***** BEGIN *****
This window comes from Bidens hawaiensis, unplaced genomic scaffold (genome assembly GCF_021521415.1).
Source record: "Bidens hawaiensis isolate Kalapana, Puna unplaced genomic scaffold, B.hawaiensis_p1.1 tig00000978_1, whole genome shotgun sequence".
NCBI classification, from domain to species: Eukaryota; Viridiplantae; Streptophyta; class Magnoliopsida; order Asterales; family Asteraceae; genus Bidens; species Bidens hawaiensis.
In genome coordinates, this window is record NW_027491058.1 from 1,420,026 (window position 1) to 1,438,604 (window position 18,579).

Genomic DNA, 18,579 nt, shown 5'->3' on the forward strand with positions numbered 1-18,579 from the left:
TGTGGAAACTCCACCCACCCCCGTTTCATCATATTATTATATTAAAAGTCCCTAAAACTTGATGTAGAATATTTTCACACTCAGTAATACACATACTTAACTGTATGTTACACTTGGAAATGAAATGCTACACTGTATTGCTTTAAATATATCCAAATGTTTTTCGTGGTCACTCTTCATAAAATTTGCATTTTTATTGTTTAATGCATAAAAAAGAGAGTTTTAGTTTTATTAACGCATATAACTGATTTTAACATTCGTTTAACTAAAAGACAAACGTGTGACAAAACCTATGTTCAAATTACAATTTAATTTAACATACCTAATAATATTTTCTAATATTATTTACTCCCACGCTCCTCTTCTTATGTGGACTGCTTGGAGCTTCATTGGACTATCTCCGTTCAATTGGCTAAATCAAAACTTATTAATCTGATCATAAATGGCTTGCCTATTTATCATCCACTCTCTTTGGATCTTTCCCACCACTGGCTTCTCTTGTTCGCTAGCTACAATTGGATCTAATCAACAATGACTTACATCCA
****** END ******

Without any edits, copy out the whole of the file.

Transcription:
This window comes from Bidens hawaiensis, unplaced genomic scaffold (genome assembly GCF_021521415.1).
Source record: "Bidens hawaiensis isolate Kalapana, Puna unplaced genomic scaffold, B.hawaiensis_p1.1 tig00000978_1, whole genome shotgun sequence".
NCBI classification, from domain to species: Eukaryota; Viridiplantae; Streptophyta; class Magnoliopsida; order Asterales; family Asteraceae; genus Bidens; species Bidens hawaiensis.
In genome coordinates, this window is record NW_027491058.1 from 1,420,026 (window position 1) to 1,438,604 (window position 18,579).

Genomic DNA, 18,579 nt, shown 5'->3' on the forward strand with positions numbered 1-18,579 from the left:
TGTGGAAACTCCACCCACCCCCGTTTCATCATATTATTATATTAAAAGTCCCTAAAACTTGATGTAGAATATTTTCACACTCAGTAATACACATACTTAACTGTATGTTACACTTGGAAATGAAATGCTACACTGTATTGCTTTAAATATATCCAAATGTTTTTCGTGGTCACTCTTCATAAAATTTGCATTTTTATTGTTTAATGCATAAAAAAGAGAGTTTTAGTTTTATTAACGCATATAACTGATTTTAACATTCGTTTAACTAAAAGACAAACGTGTGACAAAACCTATGTTCAAATTACAATTTAATTTAACATACCTAATAATATTTTCTAATATTATTTACTCCCACGCTCCTCTTCTTATGTGGACTGCTTGGAGCTTCATTGGACTATCTCCGTTCAATTGGCTAAATCAAAACTTATTAATCTGATCATAAATGGCTTGCCTATTTATCATCCACTCTCTTTGGATCTTTCCCACCACTGGCTTCTCTTGTTCGCTAGCTACAATTGGATCTAATCAACAATGACTTACATCCA